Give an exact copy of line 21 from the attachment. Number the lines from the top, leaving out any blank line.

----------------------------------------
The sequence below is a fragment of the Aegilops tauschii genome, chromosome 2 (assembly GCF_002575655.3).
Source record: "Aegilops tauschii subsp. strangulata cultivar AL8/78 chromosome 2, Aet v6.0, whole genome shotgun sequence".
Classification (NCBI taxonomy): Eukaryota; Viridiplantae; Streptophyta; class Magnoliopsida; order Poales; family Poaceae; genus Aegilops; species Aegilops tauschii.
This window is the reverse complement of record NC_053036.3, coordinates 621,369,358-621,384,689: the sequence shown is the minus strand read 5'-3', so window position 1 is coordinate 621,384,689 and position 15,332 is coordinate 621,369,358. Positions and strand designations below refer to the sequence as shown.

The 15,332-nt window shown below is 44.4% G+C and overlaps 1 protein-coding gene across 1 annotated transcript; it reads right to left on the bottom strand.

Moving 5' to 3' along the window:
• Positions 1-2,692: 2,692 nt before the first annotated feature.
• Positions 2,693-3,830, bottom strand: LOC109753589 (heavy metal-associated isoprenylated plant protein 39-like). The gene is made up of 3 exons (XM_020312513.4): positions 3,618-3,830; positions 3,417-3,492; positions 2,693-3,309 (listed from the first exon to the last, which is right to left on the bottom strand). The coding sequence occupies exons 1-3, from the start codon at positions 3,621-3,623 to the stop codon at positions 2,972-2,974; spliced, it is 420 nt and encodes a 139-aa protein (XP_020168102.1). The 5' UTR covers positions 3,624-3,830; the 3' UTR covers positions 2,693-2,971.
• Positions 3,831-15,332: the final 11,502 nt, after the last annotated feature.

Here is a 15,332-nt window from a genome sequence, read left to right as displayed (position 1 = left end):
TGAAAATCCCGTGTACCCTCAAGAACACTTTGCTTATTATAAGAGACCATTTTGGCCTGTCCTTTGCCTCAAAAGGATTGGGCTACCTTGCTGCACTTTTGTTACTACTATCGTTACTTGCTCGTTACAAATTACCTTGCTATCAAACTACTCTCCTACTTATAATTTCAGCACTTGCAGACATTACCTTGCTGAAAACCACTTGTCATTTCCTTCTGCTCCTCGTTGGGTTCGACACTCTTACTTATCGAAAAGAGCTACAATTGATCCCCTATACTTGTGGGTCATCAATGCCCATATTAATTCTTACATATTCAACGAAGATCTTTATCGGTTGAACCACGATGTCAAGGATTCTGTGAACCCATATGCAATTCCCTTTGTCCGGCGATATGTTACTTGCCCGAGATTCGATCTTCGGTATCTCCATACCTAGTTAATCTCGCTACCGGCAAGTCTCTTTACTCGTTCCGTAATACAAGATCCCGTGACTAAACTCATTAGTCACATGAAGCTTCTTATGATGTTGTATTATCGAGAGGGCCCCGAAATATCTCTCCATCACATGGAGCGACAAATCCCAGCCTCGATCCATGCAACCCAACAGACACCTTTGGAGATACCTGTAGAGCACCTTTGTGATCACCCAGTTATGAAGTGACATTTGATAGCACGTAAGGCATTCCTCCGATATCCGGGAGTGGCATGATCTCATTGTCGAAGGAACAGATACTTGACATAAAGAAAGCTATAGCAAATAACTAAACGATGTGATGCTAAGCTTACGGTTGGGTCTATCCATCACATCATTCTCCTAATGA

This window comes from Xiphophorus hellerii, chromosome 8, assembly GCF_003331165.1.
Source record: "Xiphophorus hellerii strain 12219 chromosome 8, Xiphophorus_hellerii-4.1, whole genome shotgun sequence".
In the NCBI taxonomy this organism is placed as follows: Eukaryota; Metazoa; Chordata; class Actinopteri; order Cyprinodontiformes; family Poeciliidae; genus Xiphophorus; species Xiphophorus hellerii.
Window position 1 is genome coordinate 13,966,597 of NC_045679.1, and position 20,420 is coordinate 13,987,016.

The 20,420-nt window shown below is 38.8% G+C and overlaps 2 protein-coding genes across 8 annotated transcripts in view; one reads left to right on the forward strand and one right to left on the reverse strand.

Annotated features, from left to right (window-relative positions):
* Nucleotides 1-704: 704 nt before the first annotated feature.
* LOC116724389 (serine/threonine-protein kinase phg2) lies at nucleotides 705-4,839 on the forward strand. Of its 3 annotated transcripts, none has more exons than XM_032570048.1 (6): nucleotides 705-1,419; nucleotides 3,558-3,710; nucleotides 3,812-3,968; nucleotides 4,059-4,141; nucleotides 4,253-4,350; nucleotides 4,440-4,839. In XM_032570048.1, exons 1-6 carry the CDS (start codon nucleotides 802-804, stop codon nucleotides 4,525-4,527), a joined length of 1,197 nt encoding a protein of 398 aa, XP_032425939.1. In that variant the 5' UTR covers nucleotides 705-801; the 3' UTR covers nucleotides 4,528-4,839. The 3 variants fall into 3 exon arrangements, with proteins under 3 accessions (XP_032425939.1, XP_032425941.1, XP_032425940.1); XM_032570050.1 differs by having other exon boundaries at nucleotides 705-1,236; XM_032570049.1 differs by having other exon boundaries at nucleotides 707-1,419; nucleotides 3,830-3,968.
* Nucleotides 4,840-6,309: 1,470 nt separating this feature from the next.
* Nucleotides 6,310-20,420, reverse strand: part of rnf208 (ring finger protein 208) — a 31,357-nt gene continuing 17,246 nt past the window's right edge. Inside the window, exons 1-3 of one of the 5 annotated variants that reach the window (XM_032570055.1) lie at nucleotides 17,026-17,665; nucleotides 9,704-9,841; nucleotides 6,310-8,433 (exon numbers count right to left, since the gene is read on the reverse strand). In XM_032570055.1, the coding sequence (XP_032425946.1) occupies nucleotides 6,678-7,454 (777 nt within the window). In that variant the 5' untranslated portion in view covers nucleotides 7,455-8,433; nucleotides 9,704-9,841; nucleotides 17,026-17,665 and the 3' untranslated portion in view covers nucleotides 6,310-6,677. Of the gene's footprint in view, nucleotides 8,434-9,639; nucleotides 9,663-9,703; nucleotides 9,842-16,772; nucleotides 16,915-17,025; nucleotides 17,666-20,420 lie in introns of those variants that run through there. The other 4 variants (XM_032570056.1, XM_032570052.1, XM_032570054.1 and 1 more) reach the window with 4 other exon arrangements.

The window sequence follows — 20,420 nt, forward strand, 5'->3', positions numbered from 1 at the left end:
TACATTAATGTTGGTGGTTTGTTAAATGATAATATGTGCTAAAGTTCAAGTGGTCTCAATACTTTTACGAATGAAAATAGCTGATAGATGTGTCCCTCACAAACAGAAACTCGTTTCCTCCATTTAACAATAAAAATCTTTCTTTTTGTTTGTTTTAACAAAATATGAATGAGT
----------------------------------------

* Nucleotides 6,310-20,420, reverse strand: part of rnf208 (ring finger protein 208) — a 31,357-nt gene continuing 17,246 nt past the window's right edge. Inside the window, exons 1-3 of one of the 5 annotated variants that reach the window (XM_032570055.1) lie at nucleotides 17,026-17,665; nucleotides 9,704-9,841; nucleotides 6,310-8,433 (exon numbers count right to left, since the gene is read on the reverse strand). In XM_032570055.1, the coding sequence (XP_032425946.1) occupies nucleotides 6,678-7,454 (777 nt within the window). In that variant the 5' untranslated portion in view covers nucleotides 7,455-8,433; nucleotides 9,704-9,841; nucleotides 17,026-17,665 and the 3' untranslated portion in view covers nucleotides 6,310-6,677. Of the gene's footprint in view, nucleotides 8,434-9,639; nucleotides 9,663-9,703; nucleotides 9,842-16,772; nucleotides 16,915-17,025; nucleotides 17,666-20,420 lie in introns of those variants that run through there. The other 4 variants (XM_032570056.1, XM_032570052.1, XM_032570054.1 and 1 more) reach the window with 4 other exon arrangements.